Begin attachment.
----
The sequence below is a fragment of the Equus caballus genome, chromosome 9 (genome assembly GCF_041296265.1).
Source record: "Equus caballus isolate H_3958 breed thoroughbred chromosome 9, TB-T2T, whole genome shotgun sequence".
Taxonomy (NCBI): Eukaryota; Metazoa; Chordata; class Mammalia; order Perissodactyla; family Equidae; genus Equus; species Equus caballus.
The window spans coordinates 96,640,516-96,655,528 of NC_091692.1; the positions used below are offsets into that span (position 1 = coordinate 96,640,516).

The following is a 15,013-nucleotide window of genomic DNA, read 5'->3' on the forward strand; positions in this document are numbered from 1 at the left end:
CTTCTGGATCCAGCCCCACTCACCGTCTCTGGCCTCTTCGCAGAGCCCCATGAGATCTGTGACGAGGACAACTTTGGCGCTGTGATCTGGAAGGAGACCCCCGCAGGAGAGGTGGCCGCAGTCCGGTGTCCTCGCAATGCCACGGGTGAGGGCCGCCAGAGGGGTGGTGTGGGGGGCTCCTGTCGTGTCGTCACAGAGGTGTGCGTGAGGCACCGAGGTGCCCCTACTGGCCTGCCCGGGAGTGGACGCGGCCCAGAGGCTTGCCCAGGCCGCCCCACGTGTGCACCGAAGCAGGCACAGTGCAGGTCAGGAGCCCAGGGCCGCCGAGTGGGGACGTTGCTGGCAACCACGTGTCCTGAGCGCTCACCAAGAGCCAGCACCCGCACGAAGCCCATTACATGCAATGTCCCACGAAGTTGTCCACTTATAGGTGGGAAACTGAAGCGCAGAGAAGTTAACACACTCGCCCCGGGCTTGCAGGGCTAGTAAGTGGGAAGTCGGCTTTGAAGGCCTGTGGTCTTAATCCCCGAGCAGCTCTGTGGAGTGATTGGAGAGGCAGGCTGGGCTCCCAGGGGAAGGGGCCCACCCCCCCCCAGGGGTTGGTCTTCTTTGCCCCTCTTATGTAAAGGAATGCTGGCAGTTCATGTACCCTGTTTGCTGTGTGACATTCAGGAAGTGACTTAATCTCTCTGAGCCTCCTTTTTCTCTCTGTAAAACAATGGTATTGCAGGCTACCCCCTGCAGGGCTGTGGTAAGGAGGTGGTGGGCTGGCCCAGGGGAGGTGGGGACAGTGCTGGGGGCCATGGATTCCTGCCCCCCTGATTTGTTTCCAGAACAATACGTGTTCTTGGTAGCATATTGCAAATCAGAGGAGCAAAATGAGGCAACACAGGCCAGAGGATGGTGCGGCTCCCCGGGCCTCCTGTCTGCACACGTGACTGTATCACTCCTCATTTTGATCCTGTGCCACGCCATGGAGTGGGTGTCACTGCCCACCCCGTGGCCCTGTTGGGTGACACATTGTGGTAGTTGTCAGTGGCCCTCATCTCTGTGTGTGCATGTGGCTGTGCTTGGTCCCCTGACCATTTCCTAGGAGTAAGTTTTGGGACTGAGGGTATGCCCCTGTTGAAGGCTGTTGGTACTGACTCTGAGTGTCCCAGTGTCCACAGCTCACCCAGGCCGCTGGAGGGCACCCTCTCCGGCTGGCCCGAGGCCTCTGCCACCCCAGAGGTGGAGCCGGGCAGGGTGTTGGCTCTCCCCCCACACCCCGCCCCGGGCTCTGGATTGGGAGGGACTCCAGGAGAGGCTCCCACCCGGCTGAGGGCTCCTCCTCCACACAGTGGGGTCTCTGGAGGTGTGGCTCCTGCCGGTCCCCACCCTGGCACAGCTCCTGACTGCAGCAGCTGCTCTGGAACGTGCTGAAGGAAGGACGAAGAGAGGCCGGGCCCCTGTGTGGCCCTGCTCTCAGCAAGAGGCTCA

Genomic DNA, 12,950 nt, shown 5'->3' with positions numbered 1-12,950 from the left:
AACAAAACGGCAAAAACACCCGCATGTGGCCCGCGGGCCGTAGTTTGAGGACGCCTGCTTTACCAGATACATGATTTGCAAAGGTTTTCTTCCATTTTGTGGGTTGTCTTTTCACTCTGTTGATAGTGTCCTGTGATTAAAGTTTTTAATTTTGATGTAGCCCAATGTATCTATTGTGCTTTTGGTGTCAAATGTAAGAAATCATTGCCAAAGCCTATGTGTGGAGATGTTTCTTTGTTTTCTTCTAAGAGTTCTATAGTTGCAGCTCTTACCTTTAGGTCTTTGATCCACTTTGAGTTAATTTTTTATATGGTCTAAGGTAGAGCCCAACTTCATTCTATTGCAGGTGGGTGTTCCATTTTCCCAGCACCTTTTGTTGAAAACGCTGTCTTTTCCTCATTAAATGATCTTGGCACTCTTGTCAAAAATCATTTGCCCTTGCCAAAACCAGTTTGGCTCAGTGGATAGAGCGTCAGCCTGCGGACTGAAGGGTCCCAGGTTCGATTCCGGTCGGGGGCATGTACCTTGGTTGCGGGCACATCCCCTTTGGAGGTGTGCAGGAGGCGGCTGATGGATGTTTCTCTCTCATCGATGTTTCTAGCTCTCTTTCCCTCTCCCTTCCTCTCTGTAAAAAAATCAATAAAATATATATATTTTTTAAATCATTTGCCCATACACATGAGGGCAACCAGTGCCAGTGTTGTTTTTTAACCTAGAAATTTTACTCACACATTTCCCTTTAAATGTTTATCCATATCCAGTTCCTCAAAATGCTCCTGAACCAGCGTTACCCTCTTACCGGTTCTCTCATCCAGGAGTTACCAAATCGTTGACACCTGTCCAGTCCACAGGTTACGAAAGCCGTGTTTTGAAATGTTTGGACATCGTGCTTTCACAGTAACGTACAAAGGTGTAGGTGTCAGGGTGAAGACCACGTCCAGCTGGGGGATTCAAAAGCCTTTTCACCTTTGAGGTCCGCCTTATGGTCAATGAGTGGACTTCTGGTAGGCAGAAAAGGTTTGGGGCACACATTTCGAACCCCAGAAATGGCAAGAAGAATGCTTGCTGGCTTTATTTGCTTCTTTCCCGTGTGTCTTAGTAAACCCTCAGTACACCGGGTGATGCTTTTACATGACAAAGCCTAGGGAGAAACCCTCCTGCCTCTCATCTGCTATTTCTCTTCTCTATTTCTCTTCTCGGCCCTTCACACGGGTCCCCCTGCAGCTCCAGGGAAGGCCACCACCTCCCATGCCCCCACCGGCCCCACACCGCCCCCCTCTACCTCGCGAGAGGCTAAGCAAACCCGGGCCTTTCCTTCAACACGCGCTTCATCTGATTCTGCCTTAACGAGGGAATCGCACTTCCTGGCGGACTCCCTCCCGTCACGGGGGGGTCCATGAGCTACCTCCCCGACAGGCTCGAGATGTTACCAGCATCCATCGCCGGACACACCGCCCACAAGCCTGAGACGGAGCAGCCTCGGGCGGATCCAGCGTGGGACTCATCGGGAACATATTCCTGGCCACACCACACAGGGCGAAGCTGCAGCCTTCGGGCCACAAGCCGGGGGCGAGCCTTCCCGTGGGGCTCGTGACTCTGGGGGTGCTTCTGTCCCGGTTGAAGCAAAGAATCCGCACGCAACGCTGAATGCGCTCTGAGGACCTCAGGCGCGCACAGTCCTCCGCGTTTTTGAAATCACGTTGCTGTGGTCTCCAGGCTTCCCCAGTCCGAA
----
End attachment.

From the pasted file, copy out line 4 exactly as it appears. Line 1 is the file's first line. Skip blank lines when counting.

The window spans coordinates 96,640,516-96,655,528 of NC_091692.1; the positions used below are offsets into that span (position 1 = coordinate 96,640,516).